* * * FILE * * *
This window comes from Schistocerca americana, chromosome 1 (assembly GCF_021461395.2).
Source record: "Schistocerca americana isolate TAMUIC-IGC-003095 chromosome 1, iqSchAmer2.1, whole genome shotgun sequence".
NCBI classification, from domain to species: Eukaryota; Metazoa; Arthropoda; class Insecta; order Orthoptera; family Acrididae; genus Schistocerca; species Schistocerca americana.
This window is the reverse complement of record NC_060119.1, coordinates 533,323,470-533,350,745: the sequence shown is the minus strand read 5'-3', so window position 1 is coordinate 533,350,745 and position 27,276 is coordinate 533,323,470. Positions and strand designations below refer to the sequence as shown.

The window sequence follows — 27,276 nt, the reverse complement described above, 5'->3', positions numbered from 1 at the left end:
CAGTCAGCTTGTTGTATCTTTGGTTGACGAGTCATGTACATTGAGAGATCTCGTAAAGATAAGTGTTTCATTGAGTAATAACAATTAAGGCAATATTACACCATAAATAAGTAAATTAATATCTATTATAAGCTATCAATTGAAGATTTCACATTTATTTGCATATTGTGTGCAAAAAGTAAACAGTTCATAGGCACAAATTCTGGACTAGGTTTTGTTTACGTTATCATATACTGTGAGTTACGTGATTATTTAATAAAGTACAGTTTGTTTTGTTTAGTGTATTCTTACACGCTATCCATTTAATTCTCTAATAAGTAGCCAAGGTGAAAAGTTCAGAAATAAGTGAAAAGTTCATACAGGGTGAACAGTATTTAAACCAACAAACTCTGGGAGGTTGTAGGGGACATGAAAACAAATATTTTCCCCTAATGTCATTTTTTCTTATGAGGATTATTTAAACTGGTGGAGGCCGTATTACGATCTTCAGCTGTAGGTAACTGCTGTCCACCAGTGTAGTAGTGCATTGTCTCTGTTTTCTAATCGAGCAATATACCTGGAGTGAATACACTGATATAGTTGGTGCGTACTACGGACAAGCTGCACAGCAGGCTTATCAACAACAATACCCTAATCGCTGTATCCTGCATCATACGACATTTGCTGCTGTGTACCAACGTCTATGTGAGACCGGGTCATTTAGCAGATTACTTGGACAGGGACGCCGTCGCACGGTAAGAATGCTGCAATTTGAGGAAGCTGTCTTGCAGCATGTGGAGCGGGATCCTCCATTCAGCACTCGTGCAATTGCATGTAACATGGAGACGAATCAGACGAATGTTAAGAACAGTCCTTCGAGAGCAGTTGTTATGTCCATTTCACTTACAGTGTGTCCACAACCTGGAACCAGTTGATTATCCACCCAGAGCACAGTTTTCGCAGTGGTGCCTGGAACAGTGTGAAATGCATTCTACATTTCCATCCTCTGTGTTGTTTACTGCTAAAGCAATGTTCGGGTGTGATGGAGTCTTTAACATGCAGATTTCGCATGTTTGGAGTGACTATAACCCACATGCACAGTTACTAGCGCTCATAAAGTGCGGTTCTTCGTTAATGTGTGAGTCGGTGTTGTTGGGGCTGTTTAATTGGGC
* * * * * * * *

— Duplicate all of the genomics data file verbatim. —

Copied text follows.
This window comes from Schistocerca americana, chromosome 1 (assembly GCF_021461395.2).
Source record: "Schistocerca americana isolate TAMUIC-IGC-003095 chromosome 1, iqSchAmer2.1, whole genome shotgun sequence".
NCBI classification, from domain to species: Eukaryota; Metazoa; Arthropoda; class Insecta; order Orthoptera; family Acrididae; genus Schistocerca; species Schistocerca americana.
This window is the reverse complement of record NC_060119.1, coordinates 533,323,470-533,350,745: the sequence shown is the minus strand read 5'-3', so window position 1 is coordinate 533,350,745 and position 27,276 is coordinate 533,323,470. Positions and strand designations below refer to the sequence as shown.

The window sequence follows — 27,276 nt, the reverse complement described above, 5'->3', positions numbered from 1 at the left end:
CAGTCAGCTTGTTGTATCTTTGGTTGACGAGTCATGTACATTGAGAGATCTCGTAAAGATAAGTGTTTCATTGAGTAATAACAATTAAGGCAATATTACACCATAAATAAGTAAATTAATATCTATTATAAGCTATCAATTGAAGATTTCACATTTATTTGCATATTGTGTGCAAAAAGTAAACAGTTCATAGGCACAAATTCTGGACTAGGTTTTGTTTACGTTATCATATACTGTGAGTTACGTGATTATTTAATAAAGTACAGTTTGTTTTGTTTAGTGTATTCTTACACGCTATCCATTTAATTCTCTAATAAGTAGCCAAGGTGAAAAGTTCAGAAATAAGTGAAAAGTTCATACAGGGTGAACAGTATTTAAACCAACAAACTCTGGGAGGTTGTAGGGGACATGAAAACAAATATTTTCCCCTAATGTCATTTTTTCTTATGAGGATTATTTAAACTGGTGGAGGCCGTATTACGATCTTCAGCTGTAGGTAACTGCTGTCCACCAGTGTAGTAGTGCATTGTCTCTGTTTTCTAATCGAGCAATATACCTGGAGTGAATACACTGATATAGTTGGTGCGTACTACGGACAAGCTGCACAGCAGGCTTATCAACAACAATACCCTAATCGCTGTATCCTGCATCATACGACATTTGCTGCTGTGTACCAACGTCTATGTGAGACCGGGTCATTTAGCAGATTACTTGGACAGGGACGCCGTCGCACGGTAAGAATGCTGCAATTTGAGGAAGCTGTCTTGCAGCATGTGGAGCGGGATCCTCCATTCAGCACTCGTGCAATTGCATGTAACATGGAGACGAATCAGACGAATGTTAAGAACAGTCCTTCGAGAGCAGTTGTTATGTCCATTTCACTTACAGTGTGTCCACAACCTGGAACCAGTTGATTATCCACCCAGAGCACAGTTTTCGCAGTGGTGCCTGGAACAGTGTGAAATGCATTCTACATTTCCATCCTCTGTGTTGTTTACTGCTAAAGCAATGTTCGGGTGTGATGGAGTCTTTAACATGCAGATTTCGCATGTTTGGAGTGACTATAACCCACATGCACAGTTACTAGCGCTCATAAAGTGCGGTTCTTCGTTAATGTGTGAGTCGGTGTTGTTGGGGCTGTTTAATTGGGC